Our webinar series is convening a very rich groups of speakers, most of them policymakers, to reflect on the different dimensions of context. As presented in our conceptual framework we discovered six main dimensions that account for how a public institution can produce and use knowledge in policy (or not): macro-context, inter and intra relationships, organizational capacity, culture, management and procesess and core resources.
At this link, you can watch the recorded version of webinar#1, where we focused on Macro-context. It is a key dimensions to begin with, since it sets the large (and complex) picture for all efforts to promote the production and use of research in policy. What is important among the large forces that build a very challenging scenario? What should we not miss?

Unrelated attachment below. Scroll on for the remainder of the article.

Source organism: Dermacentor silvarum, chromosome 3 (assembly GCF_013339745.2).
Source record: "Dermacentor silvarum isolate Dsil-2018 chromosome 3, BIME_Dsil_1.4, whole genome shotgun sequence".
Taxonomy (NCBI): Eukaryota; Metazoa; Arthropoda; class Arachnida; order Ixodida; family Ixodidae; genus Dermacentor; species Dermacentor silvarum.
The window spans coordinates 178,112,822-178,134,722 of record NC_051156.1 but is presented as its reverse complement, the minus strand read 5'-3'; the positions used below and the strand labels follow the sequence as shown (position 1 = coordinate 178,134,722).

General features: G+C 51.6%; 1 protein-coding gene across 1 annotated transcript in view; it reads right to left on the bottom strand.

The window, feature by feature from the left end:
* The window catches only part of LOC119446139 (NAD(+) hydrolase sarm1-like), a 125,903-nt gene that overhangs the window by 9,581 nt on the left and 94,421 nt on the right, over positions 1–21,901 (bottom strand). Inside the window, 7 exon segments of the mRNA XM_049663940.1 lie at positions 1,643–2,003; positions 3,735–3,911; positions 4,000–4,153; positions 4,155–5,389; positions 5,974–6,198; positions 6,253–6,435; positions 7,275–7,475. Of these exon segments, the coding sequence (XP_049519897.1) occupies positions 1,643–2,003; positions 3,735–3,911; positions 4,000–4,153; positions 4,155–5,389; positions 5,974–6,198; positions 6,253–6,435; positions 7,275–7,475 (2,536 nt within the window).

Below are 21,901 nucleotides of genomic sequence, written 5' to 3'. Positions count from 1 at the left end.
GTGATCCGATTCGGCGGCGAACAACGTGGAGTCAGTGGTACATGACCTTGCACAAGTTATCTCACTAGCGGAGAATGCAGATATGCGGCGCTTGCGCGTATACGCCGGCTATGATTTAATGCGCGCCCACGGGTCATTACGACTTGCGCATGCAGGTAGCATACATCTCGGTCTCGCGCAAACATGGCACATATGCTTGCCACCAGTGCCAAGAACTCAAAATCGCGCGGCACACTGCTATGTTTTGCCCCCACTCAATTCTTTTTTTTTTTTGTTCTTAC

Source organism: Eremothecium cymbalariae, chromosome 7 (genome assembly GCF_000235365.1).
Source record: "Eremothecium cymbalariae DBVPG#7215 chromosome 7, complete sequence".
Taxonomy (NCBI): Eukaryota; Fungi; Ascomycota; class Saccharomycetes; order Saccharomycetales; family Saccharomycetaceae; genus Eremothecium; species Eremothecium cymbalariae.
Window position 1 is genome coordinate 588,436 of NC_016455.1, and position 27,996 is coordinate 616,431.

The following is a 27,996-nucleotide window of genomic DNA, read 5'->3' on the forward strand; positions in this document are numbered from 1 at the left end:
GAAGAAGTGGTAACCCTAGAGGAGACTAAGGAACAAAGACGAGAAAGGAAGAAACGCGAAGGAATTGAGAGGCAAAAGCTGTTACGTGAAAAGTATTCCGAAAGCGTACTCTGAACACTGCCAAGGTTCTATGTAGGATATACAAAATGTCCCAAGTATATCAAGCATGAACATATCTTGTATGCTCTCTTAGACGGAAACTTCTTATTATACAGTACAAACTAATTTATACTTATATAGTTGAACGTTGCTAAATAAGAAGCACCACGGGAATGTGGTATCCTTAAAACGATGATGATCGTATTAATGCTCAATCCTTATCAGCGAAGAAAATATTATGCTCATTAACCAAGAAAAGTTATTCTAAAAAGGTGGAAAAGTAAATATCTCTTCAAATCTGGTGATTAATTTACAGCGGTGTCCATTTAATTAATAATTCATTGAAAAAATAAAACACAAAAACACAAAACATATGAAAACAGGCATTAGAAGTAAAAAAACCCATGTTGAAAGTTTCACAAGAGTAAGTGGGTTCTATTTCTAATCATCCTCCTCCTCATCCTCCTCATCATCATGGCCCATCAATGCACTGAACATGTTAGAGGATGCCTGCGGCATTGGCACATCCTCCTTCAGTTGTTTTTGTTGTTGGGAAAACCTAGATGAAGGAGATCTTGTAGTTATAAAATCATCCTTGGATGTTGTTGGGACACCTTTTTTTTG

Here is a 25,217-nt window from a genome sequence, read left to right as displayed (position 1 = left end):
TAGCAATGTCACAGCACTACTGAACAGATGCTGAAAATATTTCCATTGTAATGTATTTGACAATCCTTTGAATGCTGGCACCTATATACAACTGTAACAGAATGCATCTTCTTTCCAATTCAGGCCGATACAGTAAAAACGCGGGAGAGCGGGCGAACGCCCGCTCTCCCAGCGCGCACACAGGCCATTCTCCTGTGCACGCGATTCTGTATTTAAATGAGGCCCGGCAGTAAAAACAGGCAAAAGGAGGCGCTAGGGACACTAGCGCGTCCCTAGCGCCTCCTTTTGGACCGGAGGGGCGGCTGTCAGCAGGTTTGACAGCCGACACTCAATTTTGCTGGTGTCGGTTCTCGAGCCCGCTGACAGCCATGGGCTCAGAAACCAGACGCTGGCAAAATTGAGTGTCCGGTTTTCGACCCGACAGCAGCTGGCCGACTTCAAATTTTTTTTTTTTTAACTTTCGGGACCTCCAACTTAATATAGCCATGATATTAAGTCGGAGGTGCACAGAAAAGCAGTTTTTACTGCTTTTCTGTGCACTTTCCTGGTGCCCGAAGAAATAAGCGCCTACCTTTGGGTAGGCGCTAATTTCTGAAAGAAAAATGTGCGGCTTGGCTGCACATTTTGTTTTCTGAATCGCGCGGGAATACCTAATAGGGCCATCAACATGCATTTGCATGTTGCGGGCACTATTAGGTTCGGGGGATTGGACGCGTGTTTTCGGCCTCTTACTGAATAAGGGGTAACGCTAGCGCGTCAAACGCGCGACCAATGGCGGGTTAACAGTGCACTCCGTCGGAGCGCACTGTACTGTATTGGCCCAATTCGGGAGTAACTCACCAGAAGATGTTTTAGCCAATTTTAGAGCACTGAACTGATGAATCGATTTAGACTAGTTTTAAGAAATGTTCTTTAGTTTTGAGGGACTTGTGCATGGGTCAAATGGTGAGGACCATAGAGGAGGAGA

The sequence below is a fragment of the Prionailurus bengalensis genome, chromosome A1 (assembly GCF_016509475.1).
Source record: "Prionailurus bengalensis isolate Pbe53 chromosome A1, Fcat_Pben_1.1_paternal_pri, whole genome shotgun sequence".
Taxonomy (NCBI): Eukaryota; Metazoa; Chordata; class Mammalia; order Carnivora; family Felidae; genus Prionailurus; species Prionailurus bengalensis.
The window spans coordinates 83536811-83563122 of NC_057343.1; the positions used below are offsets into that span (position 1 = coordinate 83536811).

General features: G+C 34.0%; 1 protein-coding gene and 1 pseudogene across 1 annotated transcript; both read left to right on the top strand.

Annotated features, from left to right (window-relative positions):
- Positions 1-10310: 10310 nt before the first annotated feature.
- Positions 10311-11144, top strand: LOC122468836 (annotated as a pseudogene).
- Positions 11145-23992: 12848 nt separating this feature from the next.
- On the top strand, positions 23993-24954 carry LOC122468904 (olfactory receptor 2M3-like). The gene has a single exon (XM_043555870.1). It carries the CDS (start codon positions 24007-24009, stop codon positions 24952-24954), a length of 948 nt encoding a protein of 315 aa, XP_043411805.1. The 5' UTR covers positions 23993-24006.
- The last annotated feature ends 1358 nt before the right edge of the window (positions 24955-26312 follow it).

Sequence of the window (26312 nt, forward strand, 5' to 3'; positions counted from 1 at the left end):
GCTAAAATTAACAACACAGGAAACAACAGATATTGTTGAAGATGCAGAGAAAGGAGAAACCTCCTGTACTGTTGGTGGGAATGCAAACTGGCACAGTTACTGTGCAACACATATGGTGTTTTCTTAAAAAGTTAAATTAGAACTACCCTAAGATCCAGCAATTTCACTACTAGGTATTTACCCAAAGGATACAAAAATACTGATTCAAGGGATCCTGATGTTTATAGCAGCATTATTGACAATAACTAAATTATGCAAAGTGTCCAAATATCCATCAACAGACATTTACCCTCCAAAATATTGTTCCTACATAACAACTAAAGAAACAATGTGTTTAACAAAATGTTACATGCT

In the first part of the webinar, I presented the main sub-dimensions of macro-context, ranging from the usual acknowledged factors recognized in literature (extent of political, academic and media freedom, for example) to circumstantial factors such as popular pressure for change and crisis and transitions.
In the second part, Jon Harle, director of INASP’s Strengthening Research and Knowledge Systems programme, shared a set of strategic reflections on one sub-dimension where we find more scope for contirbution: knowledge regimes. He pointed out with lessons learned and concrete examples how availability of data, funding, the labour market and critical thinking set different stages to allow a better interaction between knowledge and policy.
Macro-context is a complex but crucial lens to scan opportunities and threats and make more informed and strategic decisions on what could be changed or not. Learn more about this here.
All webinars in the Going beyond ‘context matters’ series are recorded and made freely available online. Watch them now.